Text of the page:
Construction of the largest prisoner correctional facility in Uganda has been completed. The facility sitting at 5-acres of land situated about 55 kilometers northwest of Kampala, in Wakiso District is now ready to receive inmates, according to Dr Johnson Byabashaija, the commissioner General of Prisons.
Named Kitalya Mini-Max Prison, the Shs25 billion state of the art facility was funded by the Justice, Law and Order Sector (JLOS) and constructed by Ambitious Construction Company Limited.
It was built with large sized prison wards and 30 cells all fitted with modern sanitary facilities. It has a fully-fledged medical wing with an inpatient section, a contact visitors’ room and isolation rooms for contagious diseases, plus a kitchen equipped with power-saving technology.
The facility also has classroom blocks equipped with a computer lab and library, a large workshop block specifically designed and built for prison industry activities, fully-fledged sports facilities including a football pitch, a volleyball court, a basketball court and lawn tennis court in addition to a multipurpose hall.
Its completion is expected to decongest Luzira upper prison, which is chocking with more than 3,000 inmates, five times above its holding capacity of 600 inmates. Dr Byabashaija observed that Kitalya Mini-Max prison is a game-changer in the war against prison congestion.
“This is a fantastic facility and I can see the congestion in Luzira is finished. It has been completed some few months towards the end of my contractual obligations with government, I can only call it a legacy,” he said.
During a walk around, Mr Byabashaija who has served as the Commissioner General of the Uganda Prisons Service for now 15 years, joked that the facility could accommodate 10,000 inmates and remain with some space.
Mr David Nsalasata, the Director of Production at the Uganda Prison Service noted that they benchmarked from different prison jurisdictions in different countries to come up with the facility. He added that much of the delay in the construction was as a result of several changes in designs.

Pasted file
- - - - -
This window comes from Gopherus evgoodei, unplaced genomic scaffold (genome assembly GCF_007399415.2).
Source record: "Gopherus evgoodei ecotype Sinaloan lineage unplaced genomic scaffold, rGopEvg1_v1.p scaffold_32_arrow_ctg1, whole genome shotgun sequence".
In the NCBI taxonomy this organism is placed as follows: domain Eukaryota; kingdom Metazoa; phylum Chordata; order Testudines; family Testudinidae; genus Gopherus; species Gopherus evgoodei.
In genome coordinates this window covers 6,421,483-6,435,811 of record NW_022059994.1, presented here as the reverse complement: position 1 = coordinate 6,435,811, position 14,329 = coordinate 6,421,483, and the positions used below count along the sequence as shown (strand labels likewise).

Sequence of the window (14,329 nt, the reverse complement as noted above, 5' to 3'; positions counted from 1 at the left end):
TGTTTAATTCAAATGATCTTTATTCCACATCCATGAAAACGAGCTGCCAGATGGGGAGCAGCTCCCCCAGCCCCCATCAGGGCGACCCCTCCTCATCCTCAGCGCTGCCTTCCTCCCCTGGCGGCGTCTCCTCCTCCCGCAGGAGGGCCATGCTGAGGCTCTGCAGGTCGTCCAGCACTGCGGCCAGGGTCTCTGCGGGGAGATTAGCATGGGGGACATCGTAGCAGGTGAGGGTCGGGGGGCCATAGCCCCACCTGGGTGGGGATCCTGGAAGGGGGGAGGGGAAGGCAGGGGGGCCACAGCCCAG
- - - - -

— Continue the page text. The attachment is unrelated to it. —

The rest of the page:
“Kitalya is considered a no escape facility with over six layers of security, which include among others multiple watchtowers, over 100 CCTV camera points and a control room with 24-hour onsite and offsite surveillance,” he said.
Mr Julius Arnold Tayebwa, a Senior Civil Engineer who has been heading the contact management team from the ministry of works and transport said that everything has been built to required standards.
Dr Byabashaija noted that before the facility receives the first inmate, several officers including Bitaliwo Onesmus who is the appointed officer in charge of the facility will be taken to different countries to benchmark on how such facilities are run.
“As soon as the benchmark and full equipping of the facility is done, all long term servicing convicts will be transferred to Kitalya.”
JLOS Senior Technical Advisor Rachel Odoi Musoke, noted that the facility focuses more on human rights with its industry workshops and educational facilities underscoring International collections' goal to rehabilitate prisoners and make them better citizens. To Odoi, Kitalya’s design features speak for themselves.
“Kitalya is a landmark project which focuses on human rights, giving the country confidence to do better facilities. Its establishment marks the beginning of the end of congestion in prisons,” she said.